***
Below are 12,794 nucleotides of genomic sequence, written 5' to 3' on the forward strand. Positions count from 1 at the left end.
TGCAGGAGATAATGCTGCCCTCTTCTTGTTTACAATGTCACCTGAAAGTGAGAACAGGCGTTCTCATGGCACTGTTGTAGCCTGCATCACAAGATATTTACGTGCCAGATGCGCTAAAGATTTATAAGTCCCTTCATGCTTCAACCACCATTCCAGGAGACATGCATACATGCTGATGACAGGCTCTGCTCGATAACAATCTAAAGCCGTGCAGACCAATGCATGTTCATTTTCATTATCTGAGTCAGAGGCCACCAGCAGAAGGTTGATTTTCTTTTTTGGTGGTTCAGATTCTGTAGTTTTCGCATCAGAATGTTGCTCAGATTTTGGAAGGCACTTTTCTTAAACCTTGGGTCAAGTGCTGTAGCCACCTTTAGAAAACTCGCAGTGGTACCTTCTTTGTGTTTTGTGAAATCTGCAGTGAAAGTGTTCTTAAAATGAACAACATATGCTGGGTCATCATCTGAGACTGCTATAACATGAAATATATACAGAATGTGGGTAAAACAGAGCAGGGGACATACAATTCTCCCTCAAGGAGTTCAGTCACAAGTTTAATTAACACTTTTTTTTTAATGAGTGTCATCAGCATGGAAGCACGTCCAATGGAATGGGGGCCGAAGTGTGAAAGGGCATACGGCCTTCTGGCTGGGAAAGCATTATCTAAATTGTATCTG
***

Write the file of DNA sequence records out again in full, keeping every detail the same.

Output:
Below are 12,794 nucleotides of genomic sequence, written 5' to 3' on the forward strand. Positions count from 1 at the left end.
TGCAGGAGATAATGCTGCCCTCTTCTTGTTTACAATGTCACCTGAAAGTGAGAACAGGCGTTCTCATGGCACTGTTGTAGCCTGCATCACAAGATATTTACGTGCCAGATGCGCTAAAGATTTATAAGTCCCTTCATGCTTCAACCACCATTCCAGGAGACATGCATACATGCTGATGACAGGCTCTGCTCGATAACAATCTAAAGCCGTGCAGACCAATGCATGTTCATTTTCATTATCTGAGTCAGAGGCCACCAGCAGAAGGTTGATTTTCTTTTTTGGTGGTTCAGATTCTGTAGTTTTCGCATCAGAATGTTGCTCAGATTTTGGAAGGCACTTTTCTTAAACCTTGGGTCAAGTGCTGTAGCCACCTTTAGAAAACTCGCAGTGGTACCTTCTTTGTGTTTTGTGAAATCTGCAGTGAAAGTGTTCTTAAAATGAACAACATATGCTGGGTCATCATCTGAGACTGCTATAACATGAAATATATACAGAATGTGGGTAAAACAGAGCAGGGGACATACAATTCTCCCTCAAGGAGTTCAGTCACAAGTTTAATTAACACTTTTTTTTTAATGAGTGTCATCAGCATGGAAGCACGTCCAATGGAATGGGGGCCGAAGTGTGAAAGGGCATACGGCCTTCTGGCTGGGAAAGCATTATCTAAATTGTATCTG